In the end, Apple made a strong showing that will spur much enthusiasm and discussion. It was an event punctuated by the past — given in the Steve Jobs theater complete with a tribute to the former CEO, nods to the evolution of the original iPhone he introduced, background music featured in ads of Apple past. It also gave us a view of the future, bringing out a phone that is as much prototype as it is product.

The last few months have been interesting for Apple, after a period of time where it felt like they were coasting, Apple seems intent on reinventing themselves again, and that’s always when they are at their strongest.

Moral Responsibility

NYT: Apple’s Tim Cook Barnstorms for ‘Moral Responsibility’

Watching Mr. Cook over the years, I’ve been fascinated to see how he has become as animated when talking about big issues like education and climate change as he is when talking about Apple.

“I think we have a moral responsibility to help grow the economy, to help grow jobs, to contribute to this country and to contribute to the other countries that we do business in,” he said.

He added, “I think there’s still probably a more significant group that feels my sole responsibility is to Wall Street.”

To me, this is the biggest differentiator between the Jobs era and Cook era at Apple. Like it or not, Cook’s Apple is much more socially active. Under Jobs, Apple had an image of progressivism, but Cook has taken that image and made it an identity.

iPhone X Event Hopes

One of the fun parts about Apple events is to speculate about what we’re going to see. Unfortunately, this last weekend’s leak of iOS 11 has taken away a bit of the mystery. Still, here are some things I expect to see today as well as some things I’d like to see.

Expected Announcements

  • New iPhones. This goes without saying. Apple has the iPhone on a predictable schedule. I can’t add anything to this that hasn’t already been said other than my hope that the smaller iPhone SE also gets some love.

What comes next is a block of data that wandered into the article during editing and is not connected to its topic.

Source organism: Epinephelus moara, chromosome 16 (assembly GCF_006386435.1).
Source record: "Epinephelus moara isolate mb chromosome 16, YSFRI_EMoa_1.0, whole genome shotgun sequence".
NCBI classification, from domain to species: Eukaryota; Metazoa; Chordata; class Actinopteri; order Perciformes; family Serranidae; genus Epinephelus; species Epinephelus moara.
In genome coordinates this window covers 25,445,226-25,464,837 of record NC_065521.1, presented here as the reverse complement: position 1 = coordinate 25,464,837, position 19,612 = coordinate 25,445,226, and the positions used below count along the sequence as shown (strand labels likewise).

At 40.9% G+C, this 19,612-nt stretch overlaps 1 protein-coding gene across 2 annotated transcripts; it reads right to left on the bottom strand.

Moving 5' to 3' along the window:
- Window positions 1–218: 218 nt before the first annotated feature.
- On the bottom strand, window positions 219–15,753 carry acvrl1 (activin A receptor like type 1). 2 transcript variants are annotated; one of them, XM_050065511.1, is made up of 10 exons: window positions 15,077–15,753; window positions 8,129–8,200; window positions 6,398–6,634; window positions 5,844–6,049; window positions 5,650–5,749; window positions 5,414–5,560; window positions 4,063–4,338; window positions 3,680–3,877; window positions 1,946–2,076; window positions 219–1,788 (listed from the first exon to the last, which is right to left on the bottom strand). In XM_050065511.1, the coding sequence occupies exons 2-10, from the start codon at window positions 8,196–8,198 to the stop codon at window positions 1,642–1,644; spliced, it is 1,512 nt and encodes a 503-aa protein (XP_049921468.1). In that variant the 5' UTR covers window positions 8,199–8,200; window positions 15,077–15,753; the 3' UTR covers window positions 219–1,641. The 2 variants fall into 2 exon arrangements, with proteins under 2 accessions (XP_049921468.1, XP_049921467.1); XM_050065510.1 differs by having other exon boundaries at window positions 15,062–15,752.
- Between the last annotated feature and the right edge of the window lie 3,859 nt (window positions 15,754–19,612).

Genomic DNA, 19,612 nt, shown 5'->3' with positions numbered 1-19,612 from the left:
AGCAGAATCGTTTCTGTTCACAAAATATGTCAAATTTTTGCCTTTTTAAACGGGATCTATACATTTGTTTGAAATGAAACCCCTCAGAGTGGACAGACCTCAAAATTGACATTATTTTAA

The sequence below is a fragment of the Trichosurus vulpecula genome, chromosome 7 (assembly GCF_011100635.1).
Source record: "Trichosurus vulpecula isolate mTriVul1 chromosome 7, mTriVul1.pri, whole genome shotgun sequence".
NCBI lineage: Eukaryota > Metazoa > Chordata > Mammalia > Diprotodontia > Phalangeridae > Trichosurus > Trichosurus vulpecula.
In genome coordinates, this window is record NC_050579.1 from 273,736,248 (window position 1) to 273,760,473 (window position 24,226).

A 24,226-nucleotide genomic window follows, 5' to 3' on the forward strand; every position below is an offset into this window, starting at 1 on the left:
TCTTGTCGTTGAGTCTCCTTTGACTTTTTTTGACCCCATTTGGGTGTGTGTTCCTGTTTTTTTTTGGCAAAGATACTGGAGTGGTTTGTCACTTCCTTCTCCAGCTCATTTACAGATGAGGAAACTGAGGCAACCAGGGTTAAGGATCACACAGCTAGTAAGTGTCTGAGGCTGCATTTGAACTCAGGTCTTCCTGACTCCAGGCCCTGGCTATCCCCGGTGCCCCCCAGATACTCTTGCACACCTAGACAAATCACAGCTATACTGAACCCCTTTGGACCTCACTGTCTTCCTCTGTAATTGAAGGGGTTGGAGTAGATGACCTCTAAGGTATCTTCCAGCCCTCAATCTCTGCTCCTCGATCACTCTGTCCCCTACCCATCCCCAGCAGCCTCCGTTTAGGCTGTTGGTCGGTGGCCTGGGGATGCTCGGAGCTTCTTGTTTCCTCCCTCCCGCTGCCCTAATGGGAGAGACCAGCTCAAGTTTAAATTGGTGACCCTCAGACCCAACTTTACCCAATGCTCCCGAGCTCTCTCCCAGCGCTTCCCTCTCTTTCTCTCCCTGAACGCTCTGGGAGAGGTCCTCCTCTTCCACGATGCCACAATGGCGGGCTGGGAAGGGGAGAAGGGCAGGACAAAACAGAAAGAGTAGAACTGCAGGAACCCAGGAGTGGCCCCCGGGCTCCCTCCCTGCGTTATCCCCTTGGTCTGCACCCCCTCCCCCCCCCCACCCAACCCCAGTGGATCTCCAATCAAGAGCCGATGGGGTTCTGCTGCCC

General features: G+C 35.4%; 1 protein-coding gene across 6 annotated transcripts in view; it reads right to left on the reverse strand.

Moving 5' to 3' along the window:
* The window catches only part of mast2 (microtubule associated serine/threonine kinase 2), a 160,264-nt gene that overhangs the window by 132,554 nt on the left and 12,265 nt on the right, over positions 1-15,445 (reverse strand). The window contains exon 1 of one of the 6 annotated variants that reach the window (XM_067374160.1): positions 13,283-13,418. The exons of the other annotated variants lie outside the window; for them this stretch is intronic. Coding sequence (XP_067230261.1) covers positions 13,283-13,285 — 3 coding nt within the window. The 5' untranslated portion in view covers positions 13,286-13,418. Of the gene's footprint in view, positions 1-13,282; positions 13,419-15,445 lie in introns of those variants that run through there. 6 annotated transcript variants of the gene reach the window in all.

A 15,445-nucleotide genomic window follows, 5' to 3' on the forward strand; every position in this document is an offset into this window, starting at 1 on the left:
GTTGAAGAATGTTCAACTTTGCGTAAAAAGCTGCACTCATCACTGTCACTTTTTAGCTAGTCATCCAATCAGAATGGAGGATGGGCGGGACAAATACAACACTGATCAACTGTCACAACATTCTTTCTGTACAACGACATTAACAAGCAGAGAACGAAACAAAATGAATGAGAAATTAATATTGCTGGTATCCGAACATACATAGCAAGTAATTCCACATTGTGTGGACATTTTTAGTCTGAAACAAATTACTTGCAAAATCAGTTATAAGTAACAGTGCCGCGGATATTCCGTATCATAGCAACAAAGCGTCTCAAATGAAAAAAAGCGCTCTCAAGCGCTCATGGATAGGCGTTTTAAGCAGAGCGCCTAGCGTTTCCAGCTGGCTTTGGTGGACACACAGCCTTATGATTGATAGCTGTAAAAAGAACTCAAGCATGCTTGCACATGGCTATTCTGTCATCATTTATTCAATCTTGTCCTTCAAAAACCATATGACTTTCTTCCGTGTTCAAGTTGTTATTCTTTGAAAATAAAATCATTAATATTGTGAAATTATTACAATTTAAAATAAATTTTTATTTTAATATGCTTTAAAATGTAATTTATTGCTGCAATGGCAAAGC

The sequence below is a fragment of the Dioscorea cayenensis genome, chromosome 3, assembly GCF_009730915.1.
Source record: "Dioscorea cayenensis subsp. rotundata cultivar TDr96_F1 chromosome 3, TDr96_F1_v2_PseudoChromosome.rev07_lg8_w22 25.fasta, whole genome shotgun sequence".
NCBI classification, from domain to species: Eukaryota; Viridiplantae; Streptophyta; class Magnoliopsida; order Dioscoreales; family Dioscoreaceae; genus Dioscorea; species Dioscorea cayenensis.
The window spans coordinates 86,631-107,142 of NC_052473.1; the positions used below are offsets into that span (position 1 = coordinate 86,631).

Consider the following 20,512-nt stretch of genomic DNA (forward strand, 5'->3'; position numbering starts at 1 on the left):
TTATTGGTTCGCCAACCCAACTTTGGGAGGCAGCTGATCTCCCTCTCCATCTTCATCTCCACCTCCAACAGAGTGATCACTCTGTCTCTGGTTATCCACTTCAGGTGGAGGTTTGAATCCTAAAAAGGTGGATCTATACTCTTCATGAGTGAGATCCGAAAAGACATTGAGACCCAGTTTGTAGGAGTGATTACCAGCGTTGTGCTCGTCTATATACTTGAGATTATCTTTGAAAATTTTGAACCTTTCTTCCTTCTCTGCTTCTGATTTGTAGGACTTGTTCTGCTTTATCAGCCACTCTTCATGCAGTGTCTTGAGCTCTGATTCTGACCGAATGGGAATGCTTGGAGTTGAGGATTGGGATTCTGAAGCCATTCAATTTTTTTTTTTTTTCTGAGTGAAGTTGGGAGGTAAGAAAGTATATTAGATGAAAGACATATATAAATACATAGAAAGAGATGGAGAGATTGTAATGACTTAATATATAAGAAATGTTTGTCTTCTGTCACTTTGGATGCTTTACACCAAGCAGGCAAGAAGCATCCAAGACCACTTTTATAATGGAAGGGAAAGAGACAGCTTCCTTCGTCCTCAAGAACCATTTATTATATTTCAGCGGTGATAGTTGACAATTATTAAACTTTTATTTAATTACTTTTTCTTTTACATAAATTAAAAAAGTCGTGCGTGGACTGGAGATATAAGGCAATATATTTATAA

• Apple TV 4K. This is another near certainty. I’d love to see the Siri remote get redesigned, and I’d like to see Apple TV come with a game controller by default. Beyond that, adding Amazon Video to tvOS’s app offerings will be a big gain.
  • Apple Watch. If a new Apple Watch is part of this event, I don’t expect a new form factor or anything radical — a refinement of past iterations.
  • Software Updates. iOS 11 and Siri will likely get the most attention. macOS, watchOS, and tvOS improvements will get smaller shoutouts. Also expect a focus on augmented reality.

Wish List

  • iPod touch. I’d love to get my daughter an iPod touch. Therefore, I’d love to see it get a spec bump.
  • Mac mini. It would be great to see them showing off macOS High Sierra on an updated Mac mini. I love the current form factor, but let’s see some improved internals.
  • tvOS TV. What can I say? I’d love to buy a good TV with tvOS built in.

Of course, it’s always nice when Apple surprises us in some way. I expect iPhone X (if that’s what it gets called) will be the big thing, but who knows? Perhaps we’ll get a sneak peek at the upcoming Mac Pro, a release date for the iMac Pro, or something entirely new.

Apple Officially Opposes Internet “Fast Lanes”

MacRumors: Apple Urges FCC No To Allo Internet Fast Lanes